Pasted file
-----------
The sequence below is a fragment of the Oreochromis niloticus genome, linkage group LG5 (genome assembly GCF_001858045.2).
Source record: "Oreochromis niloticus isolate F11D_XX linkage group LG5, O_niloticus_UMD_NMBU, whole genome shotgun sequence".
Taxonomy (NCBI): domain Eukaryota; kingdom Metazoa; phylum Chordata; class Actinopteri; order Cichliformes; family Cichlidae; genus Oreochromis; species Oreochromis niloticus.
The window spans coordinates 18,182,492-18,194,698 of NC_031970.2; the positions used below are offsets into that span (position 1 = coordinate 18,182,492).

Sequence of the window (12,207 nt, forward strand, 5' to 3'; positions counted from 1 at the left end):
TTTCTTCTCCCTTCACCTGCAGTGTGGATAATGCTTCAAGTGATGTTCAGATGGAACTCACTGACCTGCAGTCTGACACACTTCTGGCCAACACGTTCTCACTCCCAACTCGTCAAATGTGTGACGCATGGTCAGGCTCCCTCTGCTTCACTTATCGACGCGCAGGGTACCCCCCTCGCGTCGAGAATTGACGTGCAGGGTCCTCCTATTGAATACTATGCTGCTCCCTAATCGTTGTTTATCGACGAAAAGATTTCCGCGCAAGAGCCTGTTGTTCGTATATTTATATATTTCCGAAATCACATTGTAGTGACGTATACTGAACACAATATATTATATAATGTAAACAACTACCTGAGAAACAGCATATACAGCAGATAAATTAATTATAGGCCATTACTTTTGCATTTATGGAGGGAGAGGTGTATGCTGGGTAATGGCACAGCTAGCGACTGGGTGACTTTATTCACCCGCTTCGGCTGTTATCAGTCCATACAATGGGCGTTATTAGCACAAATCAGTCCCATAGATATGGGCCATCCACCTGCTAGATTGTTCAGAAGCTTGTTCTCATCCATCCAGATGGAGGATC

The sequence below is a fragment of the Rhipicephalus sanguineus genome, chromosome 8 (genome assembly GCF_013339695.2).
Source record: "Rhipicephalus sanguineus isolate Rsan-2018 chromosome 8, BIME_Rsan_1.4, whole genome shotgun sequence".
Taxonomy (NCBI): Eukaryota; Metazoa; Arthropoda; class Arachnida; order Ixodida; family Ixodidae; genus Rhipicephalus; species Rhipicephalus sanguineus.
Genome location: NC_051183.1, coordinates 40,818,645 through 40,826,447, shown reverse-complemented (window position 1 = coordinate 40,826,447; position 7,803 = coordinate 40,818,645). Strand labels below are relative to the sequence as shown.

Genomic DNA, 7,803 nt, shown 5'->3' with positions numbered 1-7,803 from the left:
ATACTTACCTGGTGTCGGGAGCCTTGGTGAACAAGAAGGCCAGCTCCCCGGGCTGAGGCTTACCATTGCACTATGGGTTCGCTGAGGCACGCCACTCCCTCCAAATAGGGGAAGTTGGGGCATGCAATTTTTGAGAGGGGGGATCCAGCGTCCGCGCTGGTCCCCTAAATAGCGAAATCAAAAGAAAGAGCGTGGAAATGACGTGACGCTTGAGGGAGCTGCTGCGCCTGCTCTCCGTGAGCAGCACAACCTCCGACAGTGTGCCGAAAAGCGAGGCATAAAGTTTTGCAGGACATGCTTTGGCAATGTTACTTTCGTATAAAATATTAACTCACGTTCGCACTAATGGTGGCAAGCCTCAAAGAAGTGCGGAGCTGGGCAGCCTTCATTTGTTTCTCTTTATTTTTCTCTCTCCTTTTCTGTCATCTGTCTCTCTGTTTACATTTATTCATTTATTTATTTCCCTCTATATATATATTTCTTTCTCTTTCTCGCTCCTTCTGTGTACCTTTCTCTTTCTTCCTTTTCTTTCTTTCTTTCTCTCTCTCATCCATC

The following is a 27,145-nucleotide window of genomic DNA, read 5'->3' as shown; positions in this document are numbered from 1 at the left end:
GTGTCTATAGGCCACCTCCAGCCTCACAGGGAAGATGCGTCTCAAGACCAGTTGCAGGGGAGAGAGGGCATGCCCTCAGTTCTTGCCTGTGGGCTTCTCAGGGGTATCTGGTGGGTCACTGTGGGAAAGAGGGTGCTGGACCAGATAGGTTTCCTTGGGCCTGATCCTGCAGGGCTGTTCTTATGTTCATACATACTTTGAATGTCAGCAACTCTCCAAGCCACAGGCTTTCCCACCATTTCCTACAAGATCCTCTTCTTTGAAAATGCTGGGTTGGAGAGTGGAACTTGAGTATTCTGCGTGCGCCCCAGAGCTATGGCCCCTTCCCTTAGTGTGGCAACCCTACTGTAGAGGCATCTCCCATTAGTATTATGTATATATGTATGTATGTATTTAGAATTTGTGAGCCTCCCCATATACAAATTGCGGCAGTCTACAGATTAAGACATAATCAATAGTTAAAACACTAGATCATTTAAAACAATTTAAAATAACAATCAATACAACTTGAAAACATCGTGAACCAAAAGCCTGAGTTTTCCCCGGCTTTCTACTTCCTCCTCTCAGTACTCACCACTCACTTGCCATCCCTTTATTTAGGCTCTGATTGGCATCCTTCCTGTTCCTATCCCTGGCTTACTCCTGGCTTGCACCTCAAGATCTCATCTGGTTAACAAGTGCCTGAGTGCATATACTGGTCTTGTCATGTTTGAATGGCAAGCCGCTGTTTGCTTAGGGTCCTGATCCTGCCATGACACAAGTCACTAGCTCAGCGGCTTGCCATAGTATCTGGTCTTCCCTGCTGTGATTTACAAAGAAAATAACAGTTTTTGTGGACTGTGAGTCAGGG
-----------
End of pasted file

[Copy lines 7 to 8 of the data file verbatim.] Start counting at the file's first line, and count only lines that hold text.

The sequence below is a fragment of the Rhipicephalus sanguineus genome, chromosome 8 (genome assembly GCF_013339695.2).
Source record: "Rhipicephalus sanguineus isolate Rsan-2018 chromosome 8, BIME_Rsan_1.4, whole genome shotgun sequence".